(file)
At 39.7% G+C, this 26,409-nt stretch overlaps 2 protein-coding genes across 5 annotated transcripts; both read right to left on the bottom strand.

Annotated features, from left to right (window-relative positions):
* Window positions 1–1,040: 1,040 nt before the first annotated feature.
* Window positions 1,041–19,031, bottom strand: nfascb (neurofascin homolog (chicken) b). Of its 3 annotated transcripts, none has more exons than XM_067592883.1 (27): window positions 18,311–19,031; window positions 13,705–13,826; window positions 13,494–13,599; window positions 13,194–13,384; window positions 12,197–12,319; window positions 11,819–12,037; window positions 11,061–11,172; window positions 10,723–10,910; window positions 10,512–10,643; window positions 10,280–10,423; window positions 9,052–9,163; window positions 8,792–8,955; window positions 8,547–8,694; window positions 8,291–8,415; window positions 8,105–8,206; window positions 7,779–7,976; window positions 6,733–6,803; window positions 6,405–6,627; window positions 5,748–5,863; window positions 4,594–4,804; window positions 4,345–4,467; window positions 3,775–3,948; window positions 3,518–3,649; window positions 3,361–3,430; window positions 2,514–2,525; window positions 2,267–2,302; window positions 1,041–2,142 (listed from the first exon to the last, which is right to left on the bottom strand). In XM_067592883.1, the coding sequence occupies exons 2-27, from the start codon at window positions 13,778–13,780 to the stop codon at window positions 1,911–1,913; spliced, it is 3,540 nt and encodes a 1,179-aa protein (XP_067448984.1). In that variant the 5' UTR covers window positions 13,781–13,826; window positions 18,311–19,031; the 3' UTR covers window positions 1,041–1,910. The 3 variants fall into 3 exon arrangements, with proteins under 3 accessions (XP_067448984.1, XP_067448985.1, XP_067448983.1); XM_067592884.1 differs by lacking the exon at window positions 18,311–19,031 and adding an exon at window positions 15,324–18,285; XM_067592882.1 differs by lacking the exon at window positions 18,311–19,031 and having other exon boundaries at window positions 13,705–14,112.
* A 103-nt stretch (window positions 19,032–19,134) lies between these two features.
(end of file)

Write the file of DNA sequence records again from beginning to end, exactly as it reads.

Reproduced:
At 39.7% G+C, this 26,409-nt stretch overlaps 2 protein-coding genes across 5 annotated transcripts; both read right to left on the bottom strand.

Annotated features, from left to right (window-relative positions):
* Window positions 1–1,040: 1,040 nt before the first annotated feature.
* Window positions 1,041–19,031, bottom strand: nfascb (neurofascin homolog (chicken) b). Of its 3 annotated transcripts, none has more exons than XM_067592883.1 (27): window positions 18,311–19,031; window positions 13,705–13,826; window positions 13,494–13,599; window positions 13,194–13,384; window positions 12,197–12,319; window positions 11,819–12,037; window positions 11,061–11,172; window positions 10,723–10,910; window positions 10,512–10,643; window positions 10,280–10,423; window positions 9,052–9,163; window positions 8,792–8,955; window positions 8,547–8,694; window positions 8,291–8,415; window positions 8,105–8,206; window positions 7,779–7,976; window positions 6,733–6,803; window positions 6,405–6,627; window positions 5,748–5,863; window positions 4,594–4,804; window positions 4,345–4,467; window positions 3,775–3,948; window positions 3,518–3,649; window positions 3,361–3,430; window positions 2,514–2,525; window positions 2,267–2,302; window positions 1,041–2,142 (listed from the first exon to the last, which is right to left on the bottom strand). In XM_067592883.1, the coding sequence occupies exons 2-27, from the start codon at window positions 13,778–13,780 to the stop codon at window positions 1,911–1,913; spliced, it is 3,540 nt and encodes a 1,179-aa protein (XP_067448984.1). In that variant the 5' UTR covers window positions 13,781–13,826; window positions 18,311–19,031; the 3' UTR covers window positions 1,041–1,910. The 3 variants fall into 3 exon arrangements, with proteins under 3 accessions (XP_067448984.1, XP_067448985.1, XP_067448983.1); XM_067592884.1 differs by lacking the exon at window positions 18,311–19,031 and adding an exon at window positions 15,324–18,285; XM_067592882.1 differs by lacking the exon at window positions 18,311–19,031 and having other exon boundaries at window positions 13,705–14,112.
* A 103-nt stretch (window positions 19,032–19,134) lies between these two features.